Updated on January 4, 2020.
Medical content reviewed by Dr. Joseph Rosado, MD, M.B.A, Chief Medical Officer
Connecticut opened medical marijuana access to numerous patients on August 28, 2018. The Regulation Review Committee created eight more approved conditions for medicinal cannabis treatment. While adults qualify for all eight conditions, two of the ailments apply to minors under 18. Discover these new qualifying conditions and how they will impact patients in Connecticut.
New Approved Conditions in Connecticut
The Connecticut General Assembly added many ailments to an already robust list of qualifications. Six of the eight new approved conditions apply to adults only:
Osteogenesis imperfecta, also known as brittle bone disease
This update to the Connecticut medical marijuana program brings the number of total qualifying conditions for adults up to 30 and the total for minors up to eight. At the date of the official press release, Connecticut had 27,340 patients registered for the program.
The History of Connecticut Medical Marijuana
Connecticut has a short history of medical cannabis policy changes. They started to have a more progressive stance on marijuana in 2011 when they decriminalized small possession charges. This change reduced the punishment for minor offenses to a $150 fine. One year later in 2012, Connecticut legalized medical marijuana. The state’s first dispensary opened in 2014. Officials added more conditions to the program in 2016, including cancer, HIV/AIDS and glaucoma. However, nothing else changed in the years between legalization and today.
Many advocates push for the legalization of recreational marijuana in Connecticut, but they still have work to do. According to a Quinnipiac University poll, the majority of voters approved of recreational marijuana in 2014. Four years later, these voters now have experience living in a medical marijuana state. This normalization may create an even larger majority of voters who approve. The addition of eight more conditions may also further change attitudes.
Connecticut Medicinal Cannabis and Pain Conditions
All eight conditions approved by officials have one symptom in common — pain. The official list of qualifying conditions does not count chronic pain as an ailment on its own. Patients must have pain caused by one of the listed conditions, so they can’t qualify by having pain issues alone. These new additions open up care to patients with pain conditions that impact numerous Americans.
Consider the following statistics concerning the added conditions:
Chronic pain impacts one in four Americans. It causes disability, high costs in medical care and lost wages. Various conditions cause chronic pain, so listing a limited amount of pain-related ailments prevents many patients from receiving care. These developments in Connecticut program rules will hopefully act as a step toward care for all pain patients.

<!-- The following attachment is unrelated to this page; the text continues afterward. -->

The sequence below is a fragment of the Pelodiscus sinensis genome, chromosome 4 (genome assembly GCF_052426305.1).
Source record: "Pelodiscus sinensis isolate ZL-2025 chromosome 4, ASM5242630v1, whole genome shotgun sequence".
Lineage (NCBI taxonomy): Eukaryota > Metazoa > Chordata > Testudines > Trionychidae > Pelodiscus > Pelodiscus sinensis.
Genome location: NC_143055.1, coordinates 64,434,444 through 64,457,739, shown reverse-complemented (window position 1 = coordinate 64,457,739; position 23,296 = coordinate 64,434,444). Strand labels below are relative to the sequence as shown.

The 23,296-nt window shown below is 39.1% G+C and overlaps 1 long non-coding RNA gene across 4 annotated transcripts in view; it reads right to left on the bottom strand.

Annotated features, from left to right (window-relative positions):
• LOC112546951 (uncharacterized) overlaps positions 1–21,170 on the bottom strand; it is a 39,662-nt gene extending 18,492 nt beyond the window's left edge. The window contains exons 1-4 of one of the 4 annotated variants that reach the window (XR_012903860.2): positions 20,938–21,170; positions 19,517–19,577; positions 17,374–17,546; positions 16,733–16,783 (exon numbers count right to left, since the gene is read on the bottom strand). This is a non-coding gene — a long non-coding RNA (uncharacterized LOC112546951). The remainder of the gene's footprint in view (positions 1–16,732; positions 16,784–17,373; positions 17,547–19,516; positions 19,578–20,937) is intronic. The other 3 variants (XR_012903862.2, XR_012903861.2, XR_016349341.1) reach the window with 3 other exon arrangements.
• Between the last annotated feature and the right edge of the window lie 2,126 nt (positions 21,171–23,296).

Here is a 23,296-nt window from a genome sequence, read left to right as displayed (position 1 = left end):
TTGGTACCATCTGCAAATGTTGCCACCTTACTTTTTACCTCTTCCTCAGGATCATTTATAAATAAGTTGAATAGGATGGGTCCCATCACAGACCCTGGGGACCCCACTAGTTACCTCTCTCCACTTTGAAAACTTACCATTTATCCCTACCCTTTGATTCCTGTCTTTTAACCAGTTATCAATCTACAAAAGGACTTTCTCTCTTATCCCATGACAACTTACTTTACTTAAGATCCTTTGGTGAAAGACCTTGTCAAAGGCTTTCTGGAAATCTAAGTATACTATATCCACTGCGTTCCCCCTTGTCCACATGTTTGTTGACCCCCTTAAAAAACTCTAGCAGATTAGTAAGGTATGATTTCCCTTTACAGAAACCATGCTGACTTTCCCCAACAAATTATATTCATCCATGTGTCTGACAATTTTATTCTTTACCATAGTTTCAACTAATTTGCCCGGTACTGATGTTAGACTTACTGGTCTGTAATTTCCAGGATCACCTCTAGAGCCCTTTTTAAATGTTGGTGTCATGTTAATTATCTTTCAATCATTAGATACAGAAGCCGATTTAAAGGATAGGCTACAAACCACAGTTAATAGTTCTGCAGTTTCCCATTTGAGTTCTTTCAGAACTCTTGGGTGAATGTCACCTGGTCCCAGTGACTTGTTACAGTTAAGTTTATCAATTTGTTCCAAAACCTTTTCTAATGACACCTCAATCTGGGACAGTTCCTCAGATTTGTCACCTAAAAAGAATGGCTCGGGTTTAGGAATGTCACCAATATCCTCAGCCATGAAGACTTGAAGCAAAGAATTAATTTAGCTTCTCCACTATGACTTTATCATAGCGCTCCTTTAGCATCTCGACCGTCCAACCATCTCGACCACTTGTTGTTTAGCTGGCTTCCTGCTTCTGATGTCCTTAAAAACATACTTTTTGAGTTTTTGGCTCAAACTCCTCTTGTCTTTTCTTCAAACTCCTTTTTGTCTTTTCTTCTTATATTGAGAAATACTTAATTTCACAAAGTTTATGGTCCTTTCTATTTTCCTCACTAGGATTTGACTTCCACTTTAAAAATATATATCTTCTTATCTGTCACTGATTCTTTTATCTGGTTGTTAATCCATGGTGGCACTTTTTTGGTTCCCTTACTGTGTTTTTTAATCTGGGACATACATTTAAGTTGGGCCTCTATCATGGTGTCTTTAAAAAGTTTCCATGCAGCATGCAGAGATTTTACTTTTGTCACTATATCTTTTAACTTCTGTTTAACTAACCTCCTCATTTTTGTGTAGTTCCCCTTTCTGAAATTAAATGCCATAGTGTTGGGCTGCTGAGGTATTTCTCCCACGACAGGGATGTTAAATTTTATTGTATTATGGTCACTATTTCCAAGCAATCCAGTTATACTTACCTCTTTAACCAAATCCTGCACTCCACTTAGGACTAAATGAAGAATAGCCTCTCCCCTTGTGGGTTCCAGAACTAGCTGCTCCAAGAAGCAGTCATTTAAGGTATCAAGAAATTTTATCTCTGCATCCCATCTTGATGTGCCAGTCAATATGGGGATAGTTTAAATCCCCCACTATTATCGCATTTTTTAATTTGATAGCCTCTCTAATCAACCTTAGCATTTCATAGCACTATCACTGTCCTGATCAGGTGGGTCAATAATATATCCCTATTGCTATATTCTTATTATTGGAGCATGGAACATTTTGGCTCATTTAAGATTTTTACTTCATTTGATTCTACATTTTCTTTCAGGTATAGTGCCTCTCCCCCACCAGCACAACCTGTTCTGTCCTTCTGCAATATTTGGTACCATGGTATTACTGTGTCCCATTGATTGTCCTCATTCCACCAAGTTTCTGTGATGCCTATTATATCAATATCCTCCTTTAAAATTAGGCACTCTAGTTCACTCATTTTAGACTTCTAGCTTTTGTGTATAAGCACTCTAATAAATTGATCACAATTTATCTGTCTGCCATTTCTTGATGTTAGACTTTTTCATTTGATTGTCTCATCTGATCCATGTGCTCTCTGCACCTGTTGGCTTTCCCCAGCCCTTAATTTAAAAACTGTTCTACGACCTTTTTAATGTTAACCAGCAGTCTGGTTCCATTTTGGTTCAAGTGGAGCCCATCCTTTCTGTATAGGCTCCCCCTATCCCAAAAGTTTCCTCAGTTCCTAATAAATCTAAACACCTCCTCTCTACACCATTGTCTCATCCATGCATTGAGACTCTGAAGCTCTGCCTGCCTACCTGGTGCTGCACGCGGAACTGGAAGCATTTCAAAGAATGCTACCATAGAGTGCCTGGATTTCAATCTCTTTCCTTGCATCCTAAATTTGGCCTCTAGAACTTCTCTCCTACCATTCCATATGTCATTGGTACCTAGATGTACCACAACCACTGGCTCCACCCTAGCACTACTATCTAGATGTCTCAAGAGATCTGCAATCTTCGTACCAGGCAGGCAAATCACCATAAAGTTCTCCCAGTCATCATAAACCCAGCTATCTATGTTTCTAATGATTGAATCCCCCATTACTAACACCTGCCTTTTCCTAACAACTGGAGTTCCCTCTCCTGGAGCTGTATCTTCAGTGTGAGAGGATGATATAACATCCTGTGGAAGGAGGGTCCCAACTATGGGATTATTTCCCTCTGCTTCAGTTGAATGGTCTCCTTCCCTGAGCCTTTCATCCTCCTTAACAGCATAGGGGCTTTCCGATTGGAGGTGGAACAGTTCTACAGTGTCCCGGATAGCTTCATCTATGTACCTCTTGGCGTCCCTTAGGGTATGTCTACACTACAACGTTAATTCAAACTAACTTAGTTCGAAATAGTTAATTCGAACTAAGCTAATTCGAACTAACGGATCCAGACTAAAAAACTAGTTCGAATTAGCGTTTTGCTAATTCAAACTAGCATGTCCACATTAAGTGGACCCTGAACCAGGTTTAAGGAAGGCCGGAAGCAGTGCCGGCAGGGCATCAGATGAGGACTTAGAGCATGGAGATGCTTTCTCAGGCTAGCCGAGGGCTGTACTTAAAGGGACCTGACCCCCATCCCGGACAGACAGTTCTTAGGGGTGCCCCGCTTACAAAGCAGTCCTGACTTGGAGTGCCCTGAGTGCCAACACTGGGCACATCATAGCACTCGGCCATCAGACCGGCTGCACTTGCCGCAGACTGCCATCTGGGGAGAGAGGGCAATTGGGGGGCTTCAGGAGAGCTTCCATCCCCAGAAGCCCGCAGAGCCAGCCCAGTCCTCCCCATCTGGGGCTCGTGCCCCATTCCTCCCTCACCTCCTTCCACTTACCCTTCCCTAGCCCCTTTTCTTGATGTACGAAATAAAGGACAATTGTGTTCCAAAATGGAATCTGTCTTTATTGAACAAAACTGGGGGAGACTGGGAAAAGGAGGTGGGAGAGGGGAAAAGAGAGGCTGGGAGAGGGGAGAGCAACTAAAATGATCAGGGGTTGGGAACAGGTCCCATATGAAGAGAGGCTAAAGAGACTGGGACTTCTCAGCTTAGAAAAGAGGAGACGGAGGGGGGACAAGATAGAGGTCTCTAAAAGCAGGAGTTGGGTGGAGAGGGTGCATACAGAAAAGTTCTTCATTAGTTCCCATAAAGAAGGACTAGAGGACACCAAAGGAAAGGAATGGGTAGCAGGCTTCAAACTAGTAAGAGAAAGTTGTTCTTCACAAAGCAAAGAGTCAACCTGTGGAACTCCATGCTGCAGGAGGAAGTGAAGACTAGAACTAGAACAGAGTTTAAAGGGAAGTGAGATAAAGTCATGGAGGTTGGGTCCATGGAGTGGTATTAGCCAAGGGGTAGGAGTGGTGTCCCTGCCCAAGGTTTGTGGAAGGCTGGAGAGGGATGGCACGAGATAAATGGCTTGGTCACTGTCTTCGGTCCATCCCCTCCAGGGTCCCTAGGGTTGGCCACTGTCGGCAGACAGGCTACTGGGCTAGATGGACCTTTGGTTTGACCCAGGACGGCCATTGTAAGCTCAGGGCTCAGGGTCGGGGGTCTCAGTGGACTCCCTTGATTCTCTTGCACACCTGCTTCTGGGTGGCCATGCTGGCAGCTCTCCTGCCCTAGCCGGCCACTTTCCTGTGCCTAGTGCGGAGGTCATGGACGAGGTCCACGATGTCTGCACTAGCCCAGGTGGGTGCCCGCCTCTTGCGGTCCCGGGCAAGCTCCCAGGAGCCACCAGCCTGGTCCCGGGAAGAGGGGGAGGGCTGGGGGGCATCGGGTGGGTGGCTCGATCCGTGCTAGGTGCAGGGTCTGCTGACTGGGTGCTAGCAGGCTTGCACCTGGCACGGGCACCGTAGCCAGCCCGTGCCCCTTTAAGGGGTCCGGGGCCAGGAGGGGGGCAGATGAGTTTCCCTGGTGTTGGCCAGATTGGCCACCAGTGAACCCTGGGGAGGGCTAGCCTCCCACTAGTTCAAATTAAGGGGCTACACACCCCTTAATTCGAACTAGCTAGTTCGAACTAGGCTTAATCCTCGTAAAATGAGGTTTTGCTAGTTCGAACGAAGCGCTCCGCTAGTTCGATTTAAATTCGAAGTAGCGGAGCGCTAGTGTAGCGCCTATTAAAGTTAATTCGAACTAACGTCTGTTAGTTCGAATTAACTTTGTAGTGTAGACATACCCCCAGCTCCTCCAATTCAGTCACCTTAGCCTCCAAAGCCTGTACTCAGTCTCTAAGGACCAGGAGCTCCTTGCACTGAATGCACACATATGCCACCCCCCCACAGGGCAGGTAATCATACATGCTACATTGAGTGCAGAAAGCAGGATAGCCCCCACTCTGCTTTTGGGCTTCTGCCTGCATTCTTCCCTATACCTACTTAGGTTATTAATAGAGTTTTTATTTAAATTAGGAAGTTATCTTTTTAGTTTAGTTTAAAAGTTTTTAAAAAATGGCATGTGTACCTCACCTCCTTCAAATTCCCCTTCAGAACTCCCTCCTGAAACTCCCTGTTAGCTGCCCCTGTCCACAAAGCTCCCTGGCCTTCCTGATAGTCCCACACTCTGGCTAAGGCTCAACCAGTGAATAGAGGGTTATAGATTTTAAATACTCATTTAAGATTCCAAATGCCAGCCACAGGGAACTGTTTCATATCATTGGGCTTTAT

Greater Access for Patients
State officials expect more patients to join the Connecticut medical marijuana program in response to this update. However, they don’t have any exact estimates of how many will register. The program changes came into effect the week after the official announcement. Once the regulations became official, registration for the new conditions was available within 24 hours. According to the Department of Consumer Protection, it takes 30 days to process medical marijuana applications. We will have the earliest numbers of new patient registrations in October 2018 and later. Stay tuned for more Connecticut medical cannabis updates.
Potential Increase in Dispensaries and Growers
The new approved conditions in Connecticut could build momentum for advocates looking to increase the state’s number of dispensaries and growers. As we mentioned earlier, thousands of patients participate in the medical marijuana program. However, they have only nine dispensaries and four growers who can provide medicine.
At the beginning of 2018, lawmakers stated that they planned to issue more dispensary licenses by the end of the year. They aim to open between three and 10 dispensaries in total. Ideally, the increase in qualifying conditions will encourage them to approve a higher number of the 73 total applicants.
Impact on Recreational Legalization
The 2018 deadline for recreational marijuana legalization in Connecticut already passed by the time of this program expansion. Lawmakers did not consider marijuana-related bills before the year’s legislative deadlines despite the hard work of activists. Medicinal cannabis business earns tax revenue for the state, and extra earnings could encourage officials to reconsider recreational sales. Nearby Massachusetts recently legalized recreational marijuana. Pressure from surrounding states like Massachusetts could have a positive impact, as well.
The Future of Connecticut Medical Marijuana
Connecticut’s new additions to the medical marijuana program look promising for the future of the medicinal cannabis community. However, the state still has far to go as part of a country with increasingly liberal cannabis laws. At the time of writing, nine states and the District of Columbia have legalized recreational marijuana, and 30 have legalized medical marijuana.
Even though Connecticut has 30 qualifying conditions, states such as California and Oklahoma have much broader regulations. At MarijuanaDoctors.com, we feel optimistic about the future of cannabis and consider this development a step forward for patients in need.
Learn More About Cannabis Medicine in Connecticut
MarijuanaDoctors.com has all the resources you need to learn about medical marijuana in Connecticut. Visit these pages for more information about Connecticut medical marijuana:
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